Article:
Around 90 percent of seafood consumed in the U.S. is imported, but just 2% of imported seafood is being inspected in the United States. This is an alarmingly small percentage, as half of all imported seafood comes from farms and is not wild-caught, according to the Government Accountability Office. Foreign farm-raised seafood is often kept in unsanitary and cruel conditions, and is pumped full of undesirable substances, such as antibiotics to keep sick seafood alive, and steroids to make the seafood grow bigger, faster.
Seafood can be rejected if it contains banned antibiotics, steroids, chemical dyes, bacteria, or is putrid or decomposed; but since imported seafood isn’t being widely tested, what can U.S. consumers do to protect themselves?
- Try to find seafood that is wild caught, rather than farm-raised.
- Look for a label on the seafood that indicates it was wild caught or harvested in the United States, as domestic seafood gets inspected more frequently and thoroughly than imported seafood. Buying domestic seafood also helps protect American fisherman and seafood farmers from losing their livelihood.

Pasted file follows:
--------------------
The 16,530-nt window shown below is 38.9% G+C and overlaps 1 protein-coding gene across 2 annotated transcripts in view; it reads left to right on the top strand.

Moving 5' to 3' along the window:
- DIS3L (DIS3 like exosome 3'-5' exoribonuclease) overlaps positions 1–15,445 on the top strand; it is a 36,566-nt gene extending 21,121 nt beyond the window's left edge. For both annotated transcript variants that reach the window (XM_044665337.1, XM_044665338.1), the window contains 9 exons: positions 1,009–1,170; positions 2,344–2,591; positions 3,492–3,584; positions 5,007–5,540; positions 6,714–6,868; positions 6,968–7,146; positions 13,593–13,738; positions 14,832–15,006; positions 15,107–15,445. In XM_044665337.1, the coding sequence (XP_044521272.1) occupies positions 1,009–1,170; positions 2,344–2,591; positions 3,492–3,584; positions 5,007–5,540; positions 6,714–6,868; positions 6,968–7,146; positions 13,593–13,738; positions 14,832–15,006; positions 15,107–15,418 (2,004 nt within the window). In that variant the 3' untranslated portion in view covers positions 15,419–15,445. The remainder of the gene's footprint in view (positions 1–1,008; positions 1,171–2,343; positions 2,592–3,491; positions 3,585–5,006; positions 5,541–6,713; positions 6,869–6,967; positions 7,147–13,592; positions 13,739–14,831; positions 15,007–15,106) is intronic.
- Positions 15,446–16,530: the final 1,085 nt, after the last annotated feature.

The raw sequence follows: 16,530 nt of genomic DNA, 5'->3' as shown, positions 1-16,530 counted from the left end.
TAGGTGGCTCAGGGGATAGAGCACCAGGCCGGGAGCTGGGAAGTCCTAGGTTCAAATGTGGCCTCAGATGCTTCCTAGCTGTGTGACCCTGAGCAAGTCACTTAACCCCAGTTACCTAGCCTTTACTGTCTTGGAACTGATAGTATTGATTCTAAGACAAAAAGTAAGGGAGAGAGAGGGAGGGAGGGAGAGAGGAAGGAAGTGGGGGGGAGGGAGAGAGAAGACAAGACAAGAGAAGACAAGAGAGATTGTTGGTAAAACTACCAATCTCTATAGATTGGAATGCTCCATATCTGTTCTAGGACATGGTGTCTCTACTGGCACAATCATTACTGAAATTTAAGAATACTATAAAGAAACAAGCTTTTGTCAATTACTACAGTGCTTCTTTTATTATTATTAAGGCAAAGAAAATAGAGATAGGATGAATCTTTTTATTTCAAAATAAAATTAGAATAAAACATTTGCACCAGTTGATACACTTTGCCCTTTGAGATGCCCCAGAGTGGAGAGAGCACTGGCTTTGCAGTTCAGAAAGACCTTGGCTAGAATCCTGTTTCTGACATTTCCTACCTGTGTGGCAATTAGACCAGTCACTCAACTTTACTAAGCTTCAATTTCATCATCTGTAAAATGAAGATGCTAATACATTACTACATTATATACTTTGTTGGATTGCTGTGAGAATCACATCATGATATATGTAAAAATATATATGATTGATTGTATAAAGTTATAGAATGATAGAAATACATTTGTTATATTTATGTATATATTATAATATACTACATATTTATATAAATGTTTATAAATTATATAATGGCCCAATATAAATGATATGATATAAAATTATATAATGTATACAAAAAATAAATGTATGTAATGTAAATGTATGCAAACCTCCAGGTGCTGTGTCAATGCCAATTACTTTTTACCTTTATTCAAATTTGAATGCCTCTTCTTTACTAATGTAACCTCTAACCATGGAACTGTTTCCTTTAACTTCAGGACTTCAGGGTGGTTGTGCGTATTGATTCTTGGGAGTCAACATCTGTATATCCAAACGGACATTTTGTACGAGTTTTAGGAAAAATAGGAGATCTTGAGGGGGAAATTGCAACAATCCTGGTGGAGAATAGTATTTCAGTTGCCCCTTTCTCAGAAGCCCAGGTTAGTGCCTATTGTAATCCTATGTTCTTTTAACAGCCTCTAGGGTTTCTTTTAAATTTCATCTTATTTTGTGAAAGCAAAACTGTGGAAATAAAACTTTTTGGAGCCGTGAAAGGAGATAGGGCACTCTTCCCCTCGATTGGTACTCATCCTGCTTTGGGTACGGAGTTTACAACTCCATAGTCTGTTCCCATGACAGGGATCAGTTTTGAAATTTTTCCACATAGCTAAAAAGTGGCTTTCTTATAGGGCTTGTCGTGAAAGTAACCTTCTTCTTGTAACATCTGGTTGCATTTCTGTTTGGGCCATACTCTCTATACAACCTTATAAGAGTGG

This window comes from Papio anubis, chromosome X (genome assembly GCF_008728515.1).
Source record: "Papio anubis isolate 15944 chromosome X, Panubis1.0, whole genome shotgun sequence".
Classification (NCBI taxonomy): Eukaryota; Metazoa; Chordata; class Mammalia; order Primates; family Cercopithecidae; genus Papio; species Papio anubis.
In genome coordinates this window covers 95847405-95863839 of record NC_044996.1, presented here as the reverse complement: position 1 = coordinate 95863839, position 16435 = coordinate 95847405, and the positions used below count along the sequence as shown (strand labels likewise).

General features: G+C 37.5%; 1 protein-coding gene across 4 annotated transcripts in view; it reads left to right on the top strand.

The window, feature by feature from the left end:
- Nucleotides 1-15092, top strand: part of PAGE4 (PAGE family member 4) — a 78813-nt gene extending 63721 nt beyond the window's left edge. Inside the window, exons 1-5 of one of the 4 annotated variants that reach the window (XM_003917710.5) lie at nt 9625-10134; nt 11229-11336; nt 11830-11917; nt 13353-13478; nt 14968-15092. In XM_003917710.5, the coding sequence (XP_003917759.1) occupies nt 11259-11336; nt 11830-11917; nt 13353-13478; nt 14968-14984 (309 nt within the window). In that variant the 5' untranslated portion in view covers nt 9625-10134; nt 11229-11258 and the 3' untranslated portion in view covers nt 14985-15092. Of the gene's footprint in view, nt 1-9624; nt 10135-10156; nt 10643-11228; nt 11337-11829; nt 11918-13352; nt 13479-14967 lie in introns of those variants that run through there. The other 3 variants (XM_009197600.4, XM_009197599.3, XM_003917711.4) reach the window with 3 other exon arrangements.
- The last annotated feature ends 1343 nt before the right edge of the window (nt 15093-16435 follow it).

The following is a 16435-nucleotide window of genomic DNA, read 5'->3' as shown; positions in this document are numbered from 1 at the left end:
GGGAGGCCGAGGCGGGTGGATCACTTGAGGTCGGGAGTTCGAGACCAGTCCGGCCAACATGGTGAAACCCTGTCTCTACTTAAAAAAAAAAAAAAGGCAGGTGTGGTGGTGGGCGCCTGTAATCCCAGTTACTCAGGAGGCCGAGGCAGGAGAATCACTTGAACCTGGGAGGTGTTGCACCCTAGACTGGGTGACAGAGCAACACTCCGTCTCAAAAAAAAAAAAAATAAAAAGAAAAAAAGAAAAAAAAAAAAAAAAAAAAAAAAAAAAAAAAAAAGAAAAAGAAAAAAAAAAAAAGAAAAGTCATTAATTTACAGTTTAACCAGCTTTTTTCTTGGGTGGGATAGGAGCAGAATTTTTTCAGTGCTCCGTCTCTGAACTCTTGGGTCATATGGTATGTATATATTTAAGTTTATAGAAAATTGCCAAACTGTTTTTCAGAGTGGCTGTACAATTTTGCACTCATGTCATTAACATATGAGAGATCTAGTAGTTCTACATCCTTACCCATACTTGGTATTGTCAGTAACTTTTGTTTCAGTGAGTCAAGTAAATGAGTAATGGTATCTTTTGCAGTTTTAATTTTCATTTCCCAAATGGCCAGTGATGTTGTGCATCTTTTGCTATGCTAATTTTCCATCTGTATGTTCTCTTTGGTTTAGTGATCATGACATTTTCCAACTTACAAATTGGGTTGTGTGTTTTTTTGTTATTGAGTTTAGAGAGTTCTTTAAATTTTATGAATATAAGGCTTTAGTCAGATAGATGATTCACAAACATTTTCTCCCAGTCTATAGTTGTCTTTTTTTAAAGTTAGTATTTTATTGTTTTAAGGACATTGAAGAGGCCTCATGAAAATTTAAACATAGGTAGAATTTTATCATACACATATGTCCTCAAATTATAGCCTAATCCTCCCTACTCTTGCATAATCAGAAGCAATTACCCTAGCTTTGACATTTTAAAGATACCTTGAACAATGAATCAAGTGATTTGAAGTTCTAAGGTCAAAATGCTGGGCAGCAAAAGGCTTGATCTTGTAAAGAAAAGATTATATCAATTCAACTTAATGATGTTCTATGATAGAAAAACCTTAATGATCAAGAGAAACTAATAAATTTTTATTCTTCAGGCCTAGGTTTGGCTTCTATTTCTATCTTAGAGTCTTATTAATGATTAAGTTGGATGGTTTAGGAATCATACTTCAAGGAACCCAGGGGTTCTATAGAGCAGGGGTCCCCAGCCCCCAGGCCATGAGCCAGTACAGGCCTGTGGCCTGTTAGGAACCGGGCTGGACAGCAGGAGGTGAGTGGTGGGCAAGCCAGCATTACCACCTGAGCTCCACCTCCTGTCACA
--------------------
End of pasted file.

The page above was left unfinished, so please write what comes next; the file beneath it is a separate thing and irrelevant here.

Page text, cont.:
- Make sure the seafood looks healthy and doesn’t have an overly fishy odor.
- Follow safe food handling, storage, and preparation practices
Second to seafood being rotten upon arrival, the most common reason for seafood being rejected is banned antibiotics, with bacteria like salmonella and campylobacter coming in third. These organisms can infect consumers with antibiotic-resistant bacterial infections, and sicken up to 400,000 Americans every year. CitroBio Fresh Food Wash can be used on produce, seafood, sushi, and meat of all types to help remove contaminants from food. Purchase on Amazon now.